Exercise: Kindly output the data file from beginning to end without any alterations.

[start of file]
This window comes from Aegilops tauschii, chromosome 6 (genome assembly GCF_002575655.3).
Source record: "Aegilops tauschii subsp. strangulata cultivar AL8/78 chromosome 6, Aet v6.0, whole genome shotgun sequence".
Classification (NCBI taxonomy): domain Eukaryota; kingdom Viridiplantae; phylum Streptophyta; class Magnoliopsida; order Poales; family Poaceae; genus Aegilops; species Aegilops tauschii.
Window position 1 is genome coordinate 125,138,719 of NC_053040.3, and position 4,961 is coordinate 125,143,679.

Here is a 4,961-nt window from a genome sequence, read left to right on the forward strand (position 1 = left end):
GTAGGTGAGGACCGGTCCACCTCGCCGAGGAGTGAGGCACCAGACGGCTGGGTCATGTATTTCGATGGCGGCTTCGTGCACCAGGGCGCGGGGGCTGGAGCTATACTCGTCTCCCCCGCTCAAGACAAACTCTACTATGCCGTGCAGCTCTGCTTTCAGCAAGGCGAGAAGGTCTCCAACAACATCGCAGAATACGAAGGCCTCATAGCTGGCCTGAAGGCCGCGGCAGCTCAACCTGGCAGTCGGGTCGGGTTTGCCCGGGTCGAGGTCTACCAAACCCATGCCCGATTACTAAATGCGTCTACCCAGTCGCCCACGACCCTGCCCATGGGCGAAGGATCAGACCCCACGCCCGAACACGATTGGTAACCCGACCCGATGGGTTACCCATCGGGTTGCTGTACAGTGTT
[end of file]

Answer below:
This window comes from Aegilops tauschii, chromosome 6 (genome assembly GCF_002575655.3).
Source record: "Aegilops tauschii subsp. strangulata cultivar AL8/78 chromosome 6, Aet v6.0, whole genome shotgun sequence".
Classification (NCBI taxonomy): domain Eukaryota; kingdom Viridiplantae; phylum Streptophyta; class Magnoliopsida; order Poales; family Poaceae; genus Aegilops; species Aegilops tauschii.
Window position 1 is genome coordinate 125,138,719 of NC_053040.3, and position 4,961 is coordinate 125,143,679.

Here is a 4,961-nt window from a genome sequence, read left to right on the forward strand (position 1 = left end):
GTAGGTGAGGACCGGTCCACCTCGCCGAGGAGTGAGGCACCAGACGGCTGGGTCATGTATTTCGATGGCGGCTTCGTGCACCAGGGCGCGGGGGCTGGAGCTATACTCGTCTCCCCCGCTCAAGACAAACTCTACTATGCCGTGCAGCTCTGCTTTCAGCAAGGCGAGAAGGTCTCCAACAACATCGCAGAATACGAAGGCCTCATAGCTGGCCTGAAGGCCGCGGCAGCTCAACCTGGCAGTCGGGTCGGGTTTGCCCGGGTCGAGGTCTACCAAACCCATGCCCGATTACTAAATGCGTCTACCCAGTCGCCCACGACCCTGCCCATGGGCGAAGGATCAGACCCCACGCCCGAACACGATTGGTAACCCGACCCGATGGGTTACCCATCGGGTTGCTGTACAGTGTT